Common Intermediate Language (CIL) versus Microsoft Intermediate Language (MSIL)

A C# compiler converts C# source code into CIL, which is then translated into machine code by a hardware-specific JITer. On the other hand, a C++ compiler produces assembly code for a specific processor architecture using a machine language. This shows the difference in language/runtime independence between the two compilers.

The Microsoft Intermediate Language (MSIL), also referred to as the Common Intermediate Language (CIL), is a universal set of instructions generated by the
language-specific
compiler from source code. It is not specific to any platform and can be executed on various
common language infrastructure
environments, including the Windows .NET runtime. However, before the MSIL can be executed, it must be converted into a computer environment-specific
machine code
by the JIT compiler. This conversion is carried out on an as-needed basis, rather than compiling the entire MSIL at once.

The process of executing code within the Common Language Runtime (CLR) involves two main steps: first, the creation of MSIL code, and second, the conversion of that MSIL code into machine code using the JIT compiler.

MSIL or CIL

  • During CLR’s compile time, the language-specific compiler converts the source code to MSIL and generates metadata. The metadata includes details like runtime information, type definitions, and signatures of the code.
  • An assembly in the Common Language Infrastructure (CLI) is produced through the compilation of MSIL. It serves as a compiled code library utilized for security, deployment, and versioning. There are two types of assemblies, namely process assembly (EXE) and library assembly (DLL).
  • The Microsoft Intermediate Language (MSIL) is converted into machine code by the JIT compiler, which is specific to the computer environment it runs on. Rather than compiling the entire MSIL, the JIT compiler compiles it on an as-needed basis.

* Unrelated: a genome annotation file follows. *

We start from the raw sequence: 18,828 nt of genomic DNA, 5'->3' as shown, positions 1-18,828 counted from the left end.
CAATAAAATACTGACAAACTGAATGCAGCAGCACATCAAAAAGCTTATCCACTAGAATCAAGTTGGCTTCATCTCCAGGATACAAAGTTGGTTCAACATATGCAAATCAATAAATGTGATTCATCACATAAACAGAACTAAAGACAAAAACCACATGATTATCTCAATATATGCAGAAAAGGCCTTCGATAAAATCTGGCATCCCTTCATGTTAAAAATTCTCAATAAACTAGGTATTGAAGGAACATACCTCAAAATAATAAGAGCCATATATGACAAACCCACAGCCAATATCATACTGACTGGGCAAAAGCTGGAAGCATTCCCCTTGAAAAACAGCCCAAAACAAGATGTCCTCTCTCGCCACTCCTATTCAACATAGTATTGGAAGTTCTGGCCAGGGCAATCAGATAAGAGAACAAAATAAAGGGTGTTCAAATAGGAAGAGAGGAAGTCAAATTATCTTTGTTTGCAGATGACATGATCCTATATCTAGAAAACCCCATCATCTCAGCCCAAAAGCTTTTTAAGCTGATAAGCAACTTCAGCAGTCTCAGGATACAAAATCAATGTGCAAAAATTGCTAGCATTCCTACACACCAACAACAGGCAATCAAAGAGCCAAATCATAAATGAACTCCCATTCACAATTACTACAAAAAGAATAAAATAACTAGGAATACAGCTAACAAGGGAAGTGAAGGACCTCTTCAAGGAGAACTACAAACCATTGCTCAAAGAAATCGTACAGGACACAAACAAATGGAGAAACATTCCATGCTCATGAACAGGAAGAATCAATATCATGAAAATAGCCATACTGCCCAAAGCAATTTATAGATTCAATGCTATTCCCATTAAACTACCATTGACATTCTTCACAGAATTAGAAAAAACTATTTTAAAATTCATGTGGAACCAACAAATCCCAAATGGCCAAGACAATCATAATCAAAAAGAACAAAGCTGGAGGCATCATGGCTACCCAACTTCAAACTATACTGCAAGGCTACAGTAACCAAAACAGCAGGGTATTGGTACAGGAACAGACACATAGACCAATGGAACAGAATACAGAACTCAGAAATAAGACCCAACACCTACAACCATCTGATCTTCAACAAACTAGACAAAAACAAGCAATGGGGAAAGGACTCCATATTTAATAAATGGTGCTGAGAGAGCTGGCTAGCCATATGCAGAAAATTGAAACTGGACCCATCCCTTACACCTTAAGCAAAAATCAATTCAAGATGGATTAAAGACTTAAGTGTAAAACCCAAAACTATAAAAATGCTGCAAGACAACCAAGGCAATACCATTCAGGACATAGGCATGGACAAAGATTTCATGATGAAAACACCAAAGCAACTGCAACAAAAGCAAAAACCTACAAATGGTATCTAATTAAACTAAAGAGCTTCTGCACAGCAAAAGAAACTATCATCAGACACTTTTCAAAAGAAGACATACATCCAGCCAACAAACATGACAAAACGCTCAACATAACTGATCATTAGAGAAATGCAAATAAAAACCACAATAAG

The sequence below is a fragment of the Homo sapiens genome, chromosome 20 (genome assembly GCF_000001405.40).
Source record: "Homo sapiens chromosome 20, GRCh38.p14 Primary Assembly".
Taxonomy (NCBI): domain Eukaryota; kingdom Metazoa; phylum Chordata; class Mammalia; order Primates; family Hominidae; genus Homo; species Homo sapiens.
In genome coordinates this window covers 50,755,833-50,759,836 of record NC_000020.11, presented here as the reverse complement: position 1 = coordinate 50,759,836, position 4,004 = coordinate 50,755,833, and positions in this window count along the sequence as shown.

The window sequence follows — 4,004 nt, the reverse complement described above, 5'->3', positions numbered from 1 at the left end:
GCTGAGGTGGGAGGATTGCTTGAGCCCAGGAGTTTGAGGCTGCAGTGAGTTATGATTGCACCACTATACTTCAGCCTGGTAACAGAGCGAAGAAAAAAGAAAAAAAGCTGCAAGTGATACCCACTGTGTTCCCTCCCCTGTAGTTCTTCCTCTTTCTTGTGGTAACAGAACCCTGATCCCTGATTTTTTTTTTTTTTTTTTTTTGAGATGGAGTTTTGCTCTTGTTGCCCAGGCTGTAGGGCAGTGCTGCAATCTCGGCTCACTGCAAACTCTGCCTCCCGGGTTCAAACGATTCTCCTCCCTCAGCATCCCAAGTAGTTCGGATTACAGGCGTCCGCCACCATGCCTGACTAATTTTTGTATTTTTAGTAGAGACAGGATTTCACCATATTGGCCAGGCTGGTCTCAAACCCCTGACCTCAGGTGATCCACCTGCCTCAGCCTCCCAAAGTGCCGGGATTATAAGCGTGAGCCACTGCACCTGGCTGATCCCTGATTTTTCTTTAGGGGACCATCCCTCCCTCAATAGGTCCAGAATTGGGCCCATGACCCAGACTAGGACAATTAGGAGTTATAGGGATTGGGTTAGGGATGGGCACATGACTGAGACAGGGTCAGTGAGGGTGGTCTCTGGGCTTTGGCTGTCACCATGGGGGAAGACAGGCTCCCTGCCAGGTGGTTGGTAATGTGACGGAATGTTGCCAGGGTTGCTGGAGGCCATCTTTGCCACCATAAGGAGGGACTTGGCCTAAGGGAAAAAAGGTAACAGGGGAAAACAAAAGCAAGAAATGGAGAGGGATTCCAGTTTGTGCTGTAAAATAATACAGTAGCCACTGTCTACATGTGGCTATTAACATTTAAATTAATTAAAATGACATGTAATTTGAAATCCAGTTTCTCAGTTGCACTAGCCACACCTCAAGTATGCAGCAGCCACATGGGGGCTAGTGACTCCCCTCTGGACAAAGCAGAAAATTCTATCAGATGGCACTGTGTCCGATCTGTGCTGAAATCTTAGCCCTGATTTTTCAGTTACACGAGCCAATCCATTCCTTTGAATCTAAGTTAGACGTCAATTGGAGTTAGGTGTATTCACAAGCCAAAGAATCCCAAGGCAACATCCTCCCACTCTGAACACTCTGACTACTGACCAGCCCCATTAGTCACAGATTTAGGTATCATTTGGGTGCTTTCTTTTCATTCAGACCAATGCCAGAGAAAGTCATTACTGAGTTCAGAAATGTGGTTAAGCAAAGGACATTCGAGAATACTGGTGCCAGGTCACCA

• The processor of the computer executes the machine code produced by the JIT compiler.

The source code given below is compiled by the
language specific
compiler, resulting in the generation of MSIL. A simple C# source code with a class Demo that prints “GeeksforGeeks” is provided to gain a detailed understanding of MSIL.

The codes

using

and

System;

are listed, followed by


. Next,

public

,

class

, and

Demo {

are presented. After that,


,

public

,

static

,

void

, and

Main()

are shown. Then,


and

{

are listed. The codes


,

Console.WriteLine(

,

"GeeksforGeeks"

, and

);

are presented next. This is followed by


and

}

. Finally, the code

}

is listed.

The output provided by the C# compiler for the aforementioned code is the MSIL code presented below.

// =============== CLASS MEMBERS DECLARATION ===================

.class public auto ansi beforefieldinit Demo
       extends [mscorlib]System.Object
{
  .method public hidebysig static void  Main() cil managed
  {
    // 
    .maxstack  8
    IL_0000:  nop
    IL_0001:  ldstr      "GeeksforGeeks"
    IL_0006:  call       void [mscorlib]System.Console::WriteLine(string)
    IL_000b:  nop
    IL_000c:  ret
  } // end of method Demo::Main

  .method public hidebysig specialname rtspecialname 
          instance void  .ctor() cil managed
  {
    // 
    .maxstack  8
    IL_0000:  ldarg.0
    IL_0001:  call       instance void [mscorlib]System.Object::.ctor()
    IL_0006:  ret
  } // end of method Demo::.ctor

} // end of class Demo

// =============================================================

The MSIL code contains opcodes of varying lengths, some being one or two bytes long. All classes inherit base class declarations from the mscorlib.dll. Within the Main() method, the ldstr instruction loads the string “GeeksforGeeks” onto the stack, followed by calling the static System.Console.Writeline function and popping the string from the stack. Finally, the function call is ended with the
ret instruction
signal. Additionally, the .ctor() statement denotes a default constructor with no parameters for the Demo class, which is automatically created by the compiler for non-static classes. The call instruction passes the base object constructor, and the ret instruction signals the end of the function call.

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